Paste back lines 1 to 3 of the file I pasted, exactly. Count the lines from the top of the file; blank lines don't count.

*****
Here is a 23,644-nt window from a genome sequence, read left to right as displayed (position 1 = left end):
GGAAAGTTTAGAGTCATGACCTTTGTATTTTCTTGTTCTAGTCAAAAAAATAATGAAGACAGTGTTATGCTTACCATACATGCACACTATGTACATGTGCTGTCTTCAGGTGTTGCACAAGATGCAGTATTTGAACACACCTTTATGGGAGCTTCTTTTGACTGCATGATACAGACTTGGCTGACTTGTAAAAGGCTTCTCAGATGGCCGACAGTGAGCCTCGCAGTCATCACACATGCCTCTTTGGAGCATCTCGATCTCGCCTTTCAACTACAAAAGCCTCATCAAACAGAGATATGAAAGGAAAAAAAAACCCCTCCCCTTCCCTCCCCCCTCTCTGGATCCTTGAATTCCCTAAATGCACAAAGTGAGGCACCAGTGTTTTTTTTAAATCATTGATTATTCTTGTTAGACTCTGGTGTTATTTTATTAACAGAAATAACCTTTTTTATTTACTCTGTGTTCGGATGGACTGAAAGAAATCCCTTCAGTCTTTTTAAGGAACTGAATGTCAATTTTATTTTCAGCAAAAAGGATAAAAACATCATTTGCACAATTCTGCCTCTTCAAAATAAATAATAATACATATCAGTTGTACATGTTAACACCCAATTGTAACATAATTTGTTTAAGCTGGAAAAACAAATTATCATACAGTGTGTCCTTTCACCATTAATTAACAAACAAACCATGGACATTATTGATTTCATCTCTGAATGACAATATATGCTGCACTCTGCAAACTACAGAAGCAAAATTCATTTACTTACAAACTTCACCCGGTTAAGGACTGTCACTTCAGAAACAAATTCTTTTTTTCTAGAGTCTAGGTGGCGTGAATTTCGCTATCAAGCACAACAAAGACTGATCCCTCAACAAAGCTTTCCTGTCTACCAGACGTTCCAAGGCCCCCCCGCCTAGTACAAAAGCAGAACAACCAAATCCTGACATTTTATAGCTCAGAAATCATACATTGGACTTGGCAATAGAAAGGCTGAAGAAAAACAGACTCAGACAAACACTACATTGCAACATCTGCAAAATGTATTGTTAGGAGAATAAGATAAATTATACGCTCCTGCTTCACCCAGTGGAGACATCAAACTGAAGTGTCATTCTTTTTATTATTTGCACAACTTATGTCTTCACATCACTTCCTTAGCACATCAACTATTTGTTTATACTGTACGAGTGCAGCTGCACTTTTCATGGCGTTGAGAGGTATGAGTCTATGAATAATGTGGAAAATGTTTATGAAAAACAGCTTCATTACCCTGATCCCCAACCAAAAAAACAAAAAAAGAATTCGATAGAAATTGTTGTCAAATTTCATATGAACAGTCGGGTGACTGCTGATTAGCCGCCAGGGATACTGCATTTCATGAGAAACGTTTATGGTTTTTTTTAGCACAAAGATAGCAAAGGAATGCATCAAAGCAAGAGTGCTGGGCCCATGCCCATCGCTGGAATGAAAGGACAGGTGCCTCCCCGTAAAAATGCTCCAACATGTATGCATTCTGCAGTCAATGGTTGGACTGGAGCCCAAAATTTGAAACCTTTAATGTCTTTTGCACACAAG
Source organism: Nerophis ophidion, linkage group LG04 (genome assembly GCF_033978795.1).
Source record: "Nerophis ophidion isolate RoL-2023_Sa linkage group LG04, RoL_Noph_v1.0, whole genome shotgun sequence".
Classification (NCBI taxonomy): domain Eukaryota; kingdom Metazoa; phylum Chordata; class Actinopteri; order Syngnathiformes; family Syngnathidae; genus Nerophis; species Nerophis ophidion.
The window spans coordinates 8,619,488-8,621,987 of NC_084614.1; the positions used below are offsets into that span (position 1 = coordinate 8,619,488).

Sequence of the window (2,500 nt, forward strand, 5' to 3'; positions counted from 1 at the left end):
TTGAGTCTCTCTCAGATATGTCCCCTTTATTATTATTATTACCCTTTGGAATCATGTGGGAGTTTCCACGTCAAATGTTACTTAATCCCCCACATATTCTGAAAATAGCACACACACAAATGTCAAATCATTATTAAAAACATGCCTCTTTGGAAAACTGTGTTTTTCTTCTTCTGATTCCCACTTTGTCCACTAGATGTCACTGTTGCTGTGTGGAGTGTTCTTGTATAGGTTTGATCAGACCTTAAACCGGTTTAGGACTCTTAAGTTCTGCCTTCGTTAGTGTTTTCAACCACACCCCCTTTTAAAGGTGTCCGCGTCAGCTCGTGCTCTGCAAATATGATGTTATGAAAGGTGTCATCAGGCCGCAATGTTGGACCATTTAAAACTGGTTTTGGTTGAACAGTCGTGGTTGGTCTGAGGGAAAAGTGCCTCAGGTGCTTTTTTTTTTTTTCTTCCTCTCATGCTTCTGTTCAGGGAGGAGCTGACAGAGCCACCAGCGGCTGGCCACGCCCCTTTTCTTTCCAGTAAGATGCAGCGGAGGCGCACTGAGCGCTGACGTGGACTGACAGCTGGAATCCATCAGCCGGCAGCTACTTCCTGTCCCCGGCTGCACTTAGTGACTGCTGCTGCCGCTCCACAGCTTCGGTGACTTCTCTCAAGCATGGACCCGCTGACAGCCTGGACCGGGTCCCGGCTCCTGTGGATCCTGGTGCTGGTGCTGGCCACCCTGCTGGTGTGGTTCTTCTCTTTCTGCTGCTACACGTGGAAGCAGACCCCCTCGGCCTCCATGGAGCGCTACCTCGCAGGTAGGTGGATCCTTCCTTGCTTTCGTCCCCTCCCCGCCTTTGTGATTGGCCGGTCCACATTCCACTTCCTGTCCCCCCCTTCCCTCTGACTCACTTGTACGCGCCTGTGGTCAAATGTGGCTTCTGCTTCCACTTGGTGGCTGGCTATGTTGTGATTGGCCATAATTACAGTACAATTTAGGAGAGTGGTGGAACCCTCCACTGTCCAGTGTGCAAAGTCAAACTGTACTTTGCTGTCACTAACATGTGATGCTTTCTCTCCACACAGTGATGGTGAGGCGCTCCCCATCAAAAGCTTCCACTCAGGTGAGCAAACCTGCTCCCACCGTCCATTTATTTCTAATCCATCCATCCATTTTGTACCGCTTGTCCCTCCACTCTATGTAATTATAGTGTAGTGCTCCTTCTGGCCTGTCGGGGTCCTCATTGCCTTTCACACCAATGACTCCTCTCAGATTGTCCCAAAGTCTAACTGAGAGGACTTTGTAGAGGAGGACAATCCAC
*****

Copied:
Here is a 23,644-nt window from a genome sequence, read left to right as displayed (position 1 = left end):
GGAAAGTTTAGAGTCATGACCTTTGTATTTTCTTGTTCTAGTCAAAAAAATAATGAAGACAGTGTTATGCTTACCATACATGCACACTATGTACATGTGCTGTCTTCAGGTGTTGCACAAGATGCAGTATTTGAACACACCTTTATGGGAGCTTCTTTTGACTGCATGATACAGACTTGGCTGACTTGTAAAAGGCTTCTCAGATGGCCGACAGTGAGCCTCGCAGTCATCACACATGCCTCTTTGGAGCATCTCGATCTCGCCTTTCAACTACAAAAGCCTCATCAAACAGAGATATGAAAGGAAAAAAAAACCCCTCCCCTTCCCTCCCCCCTCTCTGGATCCTTGAATTCCCTAAATGCACAAAGTGAGGCACCAGTGTTTTTTTTAAATCATTGATTATTCTTGTTAGACTCTGGTGTTATTTTATTAACAGAAATAACCTTTTTTATTTACTCTGTGTTCGGATGGACTGAAAGAAATCCCTTCAGTCTTTTTAAGGAACTGAATGTCAATTTTATTTTCAGCAAAAAGGATAAAAACATCATTTGCACAATTCTGCCTCTTCAAAATAAATAATAATACATATCAGTTGTACATGTTAACACCCAATTGTAACATAATTTGTTTAAGCTGGAAAAACAAATTATCATACAGTGTGTCCTTTCACCATTAATTAACAAACAAACCATGGACATTATTGATTTCATCTCTGAATGACAATATATGCTGCACTCTGCAAACTACAGAAGCAAAATTCATTTACTTACAAACTTCACCCGGTTAAGGACTGTCACTTCAGAAACAAATTCTTTTTTTCTAGAGTCTAGGTGGCGTGAATTTCGCTATCAAGCACAACAAAGACTGATCCCTCAACAAAGCTTTCCTGTCTACCAGACGTTCCAAGGCCCCCCCGCCTAGTACAAAAGCAGAACAACCAAATCCTGACATTTTATAGCTCAGAAATCATACATTGGACTTGGCAATAGAAAGGCTGAAGAAAAACAGACTCAGACAAACACTACATTGCAACATCTGCAAAATGTATTGTTAGGAGAATAAGATAAATTATACGCTCCTGCTTCACCCAGTGGAGACATCAAACTGAAGTGTCATTCTTTTTATTATTTGCACAACTTATGTCTTCACATCACTTCCTTAGCACATCAACTATTTGTTTATACTGTACGAGTGCAGCTGCACTTTTCATGGCGTTGAGAGGTATGAGTCTATGAATAATGTGGAAAATGTTTATGAAAAACAGCTTCATTACCCTGATCCCCAACCAAAAAAACAAAAAAAGAATTCGATAGAAATTGTTGTCAAATTTCATATGAACAGTCGGGTGACTGCTGATTAGCCGCCAGGGATACTGCATTTCATGAGAAACGTTTATGGTTTTTTTTAGCACAAAGATAGCAAAGGAATGCATCAAAGCAAGAGTGCTGGGCCCATGCCCATCGCTGGAATGAAAGGACAGGTGCCTCCCCGTAAAAATGCTCCAACATGTATGCATTCTGCAGTCAATGGTTGGACTGGAGCCCAAAATTTGAAACCTTTAATGTCTTTTGCACACAAG
Source organism: Nerophis ophidion, linkage group LG04 (genome assembly GCF_033978795.1).